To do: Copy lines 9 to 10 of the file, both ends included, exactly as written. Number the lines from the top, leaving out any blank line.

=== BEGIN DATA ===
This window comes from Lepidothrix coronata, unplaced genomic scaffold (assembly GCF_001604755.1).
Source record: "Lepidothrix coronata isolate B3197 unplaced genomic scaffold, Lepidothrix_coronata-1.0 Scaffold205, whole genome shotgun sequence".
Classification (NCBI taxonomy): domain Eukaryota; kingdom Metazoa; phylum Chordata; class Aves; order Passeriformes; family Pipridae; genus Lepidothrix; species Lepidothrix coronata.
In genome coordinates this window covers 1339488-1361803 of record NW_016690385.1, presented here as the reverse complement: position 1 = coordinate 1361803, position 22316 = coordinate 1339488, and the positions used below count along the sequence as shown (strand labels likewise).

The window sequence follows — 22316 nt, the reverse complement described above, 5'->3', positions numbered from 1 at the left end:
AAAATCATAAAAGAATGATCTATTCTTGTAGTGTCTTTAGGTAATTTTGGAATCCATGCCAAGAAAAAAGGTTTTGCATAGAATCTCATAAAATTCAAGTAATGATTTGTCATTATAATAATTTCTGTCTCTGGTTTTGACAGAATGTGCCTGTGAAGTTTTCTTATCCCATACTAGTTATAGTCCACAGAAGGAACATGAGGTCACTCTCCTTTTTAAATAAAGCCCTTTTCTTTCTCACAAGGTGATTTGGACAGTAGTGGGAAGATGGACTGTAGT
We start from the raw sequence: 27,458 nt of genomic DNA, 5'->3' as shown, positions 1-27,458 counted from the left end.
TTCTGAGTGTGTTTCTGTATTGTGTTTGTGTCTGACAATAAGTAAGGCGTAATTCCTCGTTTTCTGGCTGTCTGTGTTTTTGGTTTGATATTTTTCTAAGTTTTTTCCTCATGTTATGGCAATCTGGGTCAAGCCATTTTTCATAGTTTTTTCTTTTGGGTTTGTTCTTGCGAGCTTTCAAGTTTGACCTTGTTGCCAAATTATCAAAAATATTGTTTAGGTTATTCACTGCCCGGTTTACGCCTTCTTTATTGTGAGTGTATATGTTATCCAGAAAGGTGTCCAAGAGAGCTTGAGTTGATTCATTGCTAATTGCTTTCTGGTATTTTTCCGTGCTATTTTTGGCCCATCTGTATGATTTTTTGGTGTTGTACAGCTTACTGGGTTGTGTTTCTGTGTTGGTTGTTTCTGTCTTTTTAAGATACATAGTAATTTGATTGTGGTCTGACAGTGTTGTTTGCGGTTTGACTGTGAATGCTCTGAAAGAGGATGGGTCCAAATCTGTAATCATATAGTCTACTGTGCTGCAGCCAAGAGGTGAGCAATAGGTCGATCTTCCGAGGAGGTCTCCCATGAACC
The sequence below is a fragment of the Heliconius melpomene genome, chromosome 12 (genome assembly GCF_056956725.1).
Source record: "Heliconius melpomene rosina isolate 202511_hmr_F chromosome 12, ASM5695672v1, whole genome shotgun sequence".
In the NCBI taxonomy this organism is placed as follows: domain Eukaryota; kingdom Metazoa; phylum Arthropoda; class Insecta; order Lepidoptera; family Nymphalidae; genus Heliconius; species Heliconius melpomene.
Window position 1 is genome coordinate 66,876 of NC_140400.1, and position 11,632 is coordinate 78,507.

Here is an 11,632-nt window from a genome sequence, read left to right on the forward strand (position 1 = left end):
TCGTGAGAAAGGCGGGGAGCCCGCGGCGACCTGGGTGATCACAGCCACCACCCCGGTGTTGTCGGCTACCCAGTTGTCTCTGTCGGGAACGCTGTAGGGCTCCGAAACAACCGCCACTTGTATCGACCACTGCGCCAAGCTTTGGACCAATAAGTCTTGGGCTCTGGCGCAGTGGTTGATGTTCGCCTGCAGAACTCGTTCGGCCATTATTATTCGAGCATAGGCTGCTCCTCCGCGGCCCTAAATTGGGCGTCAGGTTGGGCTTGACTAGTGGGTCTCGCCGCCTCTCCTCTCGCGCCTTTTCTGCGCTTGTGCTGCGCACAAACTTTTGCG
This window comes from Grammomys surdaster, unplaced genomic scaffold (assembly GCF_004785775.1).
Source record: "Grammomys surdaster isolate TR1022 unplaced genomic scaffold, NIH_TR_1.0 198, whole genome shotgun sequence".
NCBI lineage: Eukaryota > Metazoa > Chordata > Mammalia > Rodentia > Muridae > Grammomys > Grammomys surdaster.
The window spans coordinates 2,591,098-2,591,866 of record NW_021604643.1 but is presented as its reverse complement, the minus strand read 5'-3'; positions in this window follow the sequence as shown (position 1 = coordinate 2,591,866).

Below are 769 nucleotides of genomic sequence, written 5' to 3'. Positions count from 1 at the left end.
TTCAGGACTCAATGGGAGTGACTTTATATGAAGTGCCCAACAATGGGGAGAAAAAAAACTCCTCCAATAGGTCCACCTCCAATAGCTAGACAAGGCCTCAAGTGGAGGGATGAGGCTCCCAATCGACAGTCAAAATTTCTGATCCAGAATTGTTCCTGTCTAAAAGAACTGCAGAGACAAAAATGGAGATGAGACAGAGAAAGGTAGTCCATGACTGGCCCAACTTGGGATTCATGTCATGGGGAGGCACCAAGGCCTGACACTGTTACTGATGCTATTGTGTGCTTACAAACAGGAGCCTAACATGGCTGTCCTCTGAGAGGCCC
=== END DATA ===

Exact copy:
The sequence below is a fragment of the Heliconius melpomene genome, chromosome 12 (genome assembly GCF_056956725.1).
Source record: "Heliconius melpomene rosina isolate 202511_hmr_F chromosome 12, ASM5695672v1, whole genome shotgun sequence".